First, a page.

bass, Yamaha WX-11 wind synthesizer, vocals, gallon wine jug, Mason jar, sppons, carton of salt)
I was first exposed to jazz circa 1973, when I met a fellow who ran Kappy's Record Store over near 10th Ave., on 42nd St. in NYC. We really clicked and when I told him I played piano and went to Music & Art HS, and had just started at City College of NY as a music major, he asked if I liked jazz...I said yes but I didn't know much about it, but that I did have sheet music for many popular 1920's through 1940's tunes by noted composers (Porter; Gershwins; Irving Berlin; Rodgers & Hammerstein/Hart; Jerome Kern; Lerner & Loewe; etc.) that my mother had sung beautifully starting in the 1940's including tons of famous show tunes, and I played many of those songs already
I was first exposed to jazz circa 1973, when I met a fellow who ran Kappy's Record Store over near 10th Ave., on 42nd St. in NYC. We really clicked and when I told him I played piano and went to Music & Art HS, and had just started at City College of NY as a music major, he asked if I liked jazz...I said yes but I didn't know much about it, but that I did have sheet music for many popular 1920's through 1940's tunes by noted composers (Porter; Gershwins; Irving Berlin; Rodgers & Hammerstein/Hart; Jerome Kern; Lerner & Loewe; etc.) that my mother had sung beautifully starting in the 1940's including tons of famous show tunes, and I played many of those songs already. SOOOO... he started me off LP's by Oscar Peterson, Art Tatum, Bud Powell, Errol Garner, Bill Evans, Monty Alexander, Charlie Byrd, and Dave Brubeck... does it get any better than that? ...No, it doesn't. I was hooked!!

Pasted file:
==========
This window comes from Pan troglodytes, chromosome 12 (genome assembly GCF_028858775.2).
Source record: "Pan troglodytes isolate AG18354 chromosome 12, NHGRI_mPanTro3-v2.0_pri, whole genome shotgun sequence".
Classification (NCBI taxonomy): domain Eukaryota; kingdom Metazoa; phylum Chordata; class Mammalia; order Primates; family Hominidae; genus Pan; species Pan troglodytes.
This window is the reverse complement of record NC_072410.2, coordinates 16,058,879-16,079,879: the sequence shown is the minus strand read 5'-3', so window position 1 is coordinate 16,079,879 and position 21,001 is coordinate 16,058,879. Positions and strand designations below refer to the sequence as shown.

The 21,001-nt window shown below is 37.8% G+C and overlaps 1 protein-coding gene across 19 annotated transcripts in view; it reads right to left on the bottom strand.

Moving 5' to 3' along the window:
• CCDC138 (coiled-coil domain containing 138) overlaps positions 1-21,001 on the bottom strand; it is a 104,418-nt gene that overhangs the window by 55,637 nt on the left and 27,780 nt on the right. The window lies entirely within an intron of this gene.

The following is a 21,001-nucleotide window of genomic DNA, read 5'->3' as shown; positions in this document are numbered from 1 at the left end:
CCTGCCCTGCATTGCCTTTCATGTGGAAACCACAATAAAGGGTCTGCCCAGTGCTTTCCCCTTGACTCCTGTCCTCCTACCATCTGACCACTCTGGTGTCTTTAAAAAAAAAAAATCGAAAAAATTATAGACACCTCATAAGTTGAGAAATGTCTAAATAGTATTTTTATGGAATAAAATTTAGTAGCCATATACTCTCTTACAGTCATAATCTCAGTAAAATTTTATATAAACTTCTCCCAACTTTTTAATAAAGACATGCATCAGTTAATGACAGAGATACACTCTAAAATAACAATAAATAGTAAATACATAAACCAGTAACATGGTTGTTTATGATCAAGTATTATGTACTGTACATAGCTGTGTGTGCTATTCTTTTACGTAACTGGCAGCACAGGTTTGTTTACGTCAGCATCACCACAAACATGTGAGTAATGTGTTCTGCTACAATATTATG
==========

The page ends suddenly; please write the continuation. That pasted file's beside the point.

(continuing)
I met and had a master class with the late music giant John Lewis, leader of the Modern Jazz Quartet! This was at CCNY in 1977. I was blessed! It was an incredible class... how could it have been anything else?!?!
The first jazz record I bought was...I bought numerous records from my friend at the record store, as mentioned above. He introduced me to nothing but music giants/legends! I think The Dave Brubeck Quartet, Greatest Hits, was actually the first one.
My advice to new listeners... study first--understand the rudiments--solfeggio, keys, scales, and basic chords. Read a book or take a class that includes the study of chord progressions, especially in jazz. It should ideally be a piano class so you can play multiple notes together. Have a good EAR or else it's not really worth it in my view...to become a musician, a good EAR for music is about as fundamental as breathing! Learn to read chord charts--i.e., lead sheets - wherein you play various voicings of the chords--major, minor, dominant 7th (alterations of these, you can learn over time - the basic chords are most important for starters), plus the melody, on the piano or keyboard. If you have to read the exact notes, then it's not the same as actually internalizing it & getting it all into your head. If you can do this, I think you're ready not only for listening to jazz, but understanding many concepts of it! Of course...anyone can listen to jazz... but I think it's so good to also have a grasp of it.